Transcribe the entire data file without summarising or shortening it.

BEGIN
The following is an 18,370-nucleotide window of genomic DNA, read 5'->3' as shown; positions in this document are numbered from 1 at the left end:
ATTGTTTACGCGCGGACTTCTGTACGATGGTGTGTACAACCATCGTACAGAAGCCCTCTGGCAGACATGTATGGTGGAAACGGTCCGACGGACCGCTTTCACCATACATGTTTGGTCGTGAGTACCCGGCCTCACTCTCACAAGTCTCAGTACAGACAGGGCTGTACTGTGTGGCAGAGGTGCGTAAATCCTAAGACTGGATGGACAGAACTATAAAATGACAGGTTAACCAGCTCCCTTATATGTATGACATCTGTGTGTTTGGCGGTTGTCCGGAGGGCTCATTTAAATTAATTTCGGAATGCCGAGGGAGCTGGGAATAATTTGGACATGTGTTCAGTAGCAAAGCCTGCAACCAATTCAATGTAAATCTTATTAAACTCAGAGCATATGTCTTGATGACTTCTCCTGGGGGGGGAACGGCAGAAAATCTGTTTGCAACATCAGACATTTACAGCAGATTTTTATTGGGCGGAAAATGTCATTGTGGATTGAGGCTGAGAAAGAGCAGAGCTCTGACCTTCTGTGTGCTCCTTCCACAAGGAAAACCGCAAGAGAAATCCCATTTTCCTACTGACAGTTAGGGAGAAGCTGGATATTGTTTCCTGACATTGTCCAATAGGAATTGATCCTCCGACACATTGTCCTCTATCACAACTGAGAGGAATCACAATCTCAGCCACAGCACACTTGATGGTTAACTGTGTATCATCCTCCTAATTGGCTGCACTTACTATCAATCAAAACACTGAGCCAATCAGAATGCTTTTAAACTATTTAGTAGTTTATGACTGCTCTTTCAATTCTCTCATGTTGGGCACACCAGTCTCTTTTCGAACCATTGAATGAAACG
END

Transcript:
The following is an 18,370-nucleotide window of genomic DNA, read 5'->3' as shown; positions in this document are numbered from 1 at the left end:
ATTGTTTACGCGCGGACTTCTGTACGATGGTGTGTACAACCATCGTACAGAAGCCCTCTGGCAGACATGTATGGTGGAAACGGTCCGACGGACCGCTTTCACCATACATGTTTGGTCGTGAGTACCCGGCCTCACTCTCACAAGTCTCAGTACAGACAGGGCTGTACTGTGTGGCAGAGGTGCGTAAATCCTAAGACTGGATGGACAGAACTATAAAATGACAGGTTAACCAGCTCCCTTATATGTATGACATCTGTGTGTTTGGCGGTTGTCCGGAGGGCTCATTTAAATTAATTTCGGAATGCCGAGGGAGCTGGGAATAATTTGGACATGTGTTCAGTAGCAAAGCCTGCAACCAATTCAATGTAAATCTTATTAAACTCAGAGCATATGTCTTGATGACTTCTCCTGGGGGGGGAACGGCAGAAAATCTGTTTGCAACATCAGACATTTACAGCAGATTTTTATTGGGCGGAAAATGTCATTGTGGATTGAGGCTGAGAAAGAGCAGAGCTCTGACCTTCTGTGTGCTCCTTCCACAAGGAAAACCGCAAGAGAAATCCCATTTTCCTACTGACAGTTAGGGAGAAGCTGGATATTGTTTCCTGACATTGTCCAATAGGAATTGATCCTCCGACACATTGTCCTCTATCACAACTGAGAGGAATCACAATCTCAGCCACAGCACACTTGATGGTTAACTGTGTATCATCCTCCTAATTGGCTGCACTTACTATCAATCAAAACACTGAGCCAATCAGAATGCTTTTAAACTATTTAGTAGTTTATGACTGCTCTTTCAATTCTCTCATGTTGGGCACACCAGTCTCTTTTCGAACCATTGAATGAAACG